Children will be given reusable water bottles instead of plastic
By Damian Dolan
Britain’s annual celebration of home-grown GAA talent, the All Britain Competition or ABCs, is banning plastic bottles.
Next month’s event in Greenford, West London, which last year attracted 2,000 children, will use water bowsers and all teams will be issued with reusable bottles when they register. This year’s ABC, the seventh, will be at Tir Chonaill Park, Greenford, on 12-15 July.
Boys and girls from school teams and clubs across Britain will take part in a four-day celebration of Irish culture, incorporating music and dance, and Gaelic football, hurling and camogie.
The umbrella organisation Irish in Britain (formerly the Federation of Irish Societies) will be offering free health screenings as part of its health initiative, Green Hearts.
At the launch of this year’s tournament at the Embassy of Ireland the chair of the ABC organising committee Michael Kingston said the plastic bottles ban is an “acknowledgment of the problem plastics are causing in our environment” and a “small but important attempt to reduce it.”
Among those present at the launch were Ireland’s Ambassador to the UK Adrian O’Neill, who hosted the event, GAA President John Horan, Chair of Ladies’ GAA Marie Hickey, Chair of Provincial Council of Britain Paul Foley, President of the Ulster Council GAA, Michael Hasson, and Secretary of Ulster Provincial Brian McAvoy.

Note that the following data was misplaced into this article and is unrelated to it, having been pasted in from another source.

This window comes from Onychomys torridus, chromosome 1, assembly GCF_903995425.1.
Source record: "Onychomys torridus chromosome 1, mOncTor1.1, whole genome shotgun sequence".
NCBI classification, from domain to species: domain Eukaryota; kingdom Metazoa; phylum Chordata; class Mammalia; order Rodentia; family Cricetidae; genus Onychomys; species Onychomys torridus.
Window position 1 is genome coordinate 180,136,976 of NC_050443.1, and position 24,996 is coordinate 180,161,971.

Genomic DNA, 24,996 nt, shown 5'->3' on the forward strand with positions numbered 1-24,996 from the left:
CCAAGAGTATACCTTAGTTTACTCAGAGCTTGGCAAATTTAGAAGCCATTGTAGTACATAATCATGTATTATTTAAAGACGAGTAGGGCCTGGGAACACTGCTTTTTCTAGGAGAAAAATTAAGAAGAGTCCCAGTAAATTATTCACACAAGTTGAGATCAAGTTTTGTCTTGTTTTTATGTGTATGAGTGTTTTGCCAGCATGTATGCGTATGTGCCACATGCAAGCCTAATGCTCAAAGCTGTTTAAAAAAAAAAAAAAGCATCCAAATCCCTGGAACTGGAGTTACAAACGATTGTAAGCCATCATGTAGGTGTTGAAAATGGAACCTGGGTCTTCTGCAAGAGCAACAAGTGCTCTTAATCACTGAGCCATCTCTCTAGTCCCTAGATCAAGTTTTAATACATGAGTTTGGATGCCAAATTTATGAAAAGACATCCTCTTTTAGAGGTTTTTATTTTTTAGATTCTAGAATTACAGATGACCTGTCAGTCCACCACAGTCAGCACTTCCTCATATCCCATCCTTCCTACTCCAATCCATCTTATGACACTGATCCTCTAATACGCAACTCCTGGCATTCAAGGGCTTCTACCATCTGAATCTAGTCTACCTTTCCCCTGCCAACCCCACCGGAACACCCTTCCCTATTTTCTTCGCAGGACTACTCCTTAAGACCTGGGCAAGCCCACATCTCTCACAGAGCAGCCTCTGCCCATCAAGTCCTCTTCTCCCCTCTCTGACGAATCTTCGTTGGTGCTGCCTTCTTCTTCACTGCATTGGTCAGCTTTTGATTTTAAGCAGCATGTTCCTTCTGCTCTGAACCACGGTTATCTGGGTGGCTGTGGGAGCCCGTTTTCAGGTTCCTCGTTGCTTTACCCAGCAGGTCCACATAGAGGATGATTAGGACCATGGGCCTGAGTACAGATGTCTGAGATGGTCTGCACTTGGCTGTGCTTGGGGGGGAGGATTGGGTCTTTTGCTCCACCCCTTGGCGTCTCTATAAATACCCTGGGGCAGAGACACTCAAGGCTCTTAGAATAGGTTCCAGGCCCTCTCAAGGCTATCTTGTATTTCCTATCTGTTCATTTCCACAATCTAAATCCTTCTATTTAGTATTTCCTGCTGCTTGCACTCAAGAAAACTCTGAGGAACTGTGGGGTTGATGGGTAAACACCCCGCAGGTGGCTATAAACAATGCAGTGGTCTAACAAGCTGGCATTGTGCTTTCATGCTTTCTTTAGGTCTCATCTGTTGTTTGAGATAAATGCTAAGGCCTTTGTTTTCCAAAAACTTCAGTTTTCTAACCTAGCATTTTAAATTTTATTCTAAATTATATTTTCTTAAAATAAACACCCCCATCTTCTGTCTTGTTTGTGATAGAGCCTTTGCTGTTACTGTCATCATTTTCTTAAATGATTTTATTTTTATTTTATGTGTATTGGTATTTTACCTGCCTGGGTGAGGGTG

Ambassador O’Neill said that the values of the ABC were in “full conformity” with the GAA’s own mission statement, that the GAA is a “community-based volunteer organisation promoting Gaelic games, culture and lifelong participation.”
Mr O’Neill highlighted the story from last year’s ABC of St Colmcille’s Niamh Gallagher which, he said, was “an aspiring reflection of the drive and passion that the Irish diaspora continues to foster for sport” in this country.
The Hertfordshire girls’ team was started by Niamh’s GAA-mad Donegal Dad, Neill, to allow her to carry on playing Gaelic football, as she was no longer able to play with the boys because she had reached Under-14s level. Neill gathered Niamh’s friends from school and her football, rugby and netball teammates. Of the resulting squad of 25 players, only three were Irish or had Irish ties.
“None of them knew what it [Gaelic football] was, so we just showed them clips on YouTube,” said Niamh.
They trained for 12 weeks in preparation for the 2016 ABC, at which they won the Under-14 title. The club returned last year to not only retain the Under-14 title, but they were also crowned Under-16 champions, winning a place in the All Ireland Sevens.
This year, the club will enter girls teams at Under16 and Under-18, and Niamh and her teammates are setting their sights high.
Niamh added: “Our ambition this year, because we watched the senior ladies All Ireland final, while we were in Ireland [playing in the All Ireland Sevens] we want to play in Croke Park in a final as a Hertfordshire team in juniors.”
Mr O’Neill said this was because of not just the GAA’s ability to “transmit Irish identity down through the generations” but also the “compelling attraction” of the Games across “global communities”.
He said: “This competition is the major underage tournament that celebrates diaspora interest in Irish cultural heritage and games.”
Mr Horan praised the “wonderful concept” of the games and those involved in its organisation, and people who work “quietly in the background”.
He said: “These events don’t come together without an awful lot of preparatory work or the diligent and efficient nature of the part of those people who serve on the committee.
“Well done on what continues to be a great job and a great flagship for our organisation and our games here in Britain.”
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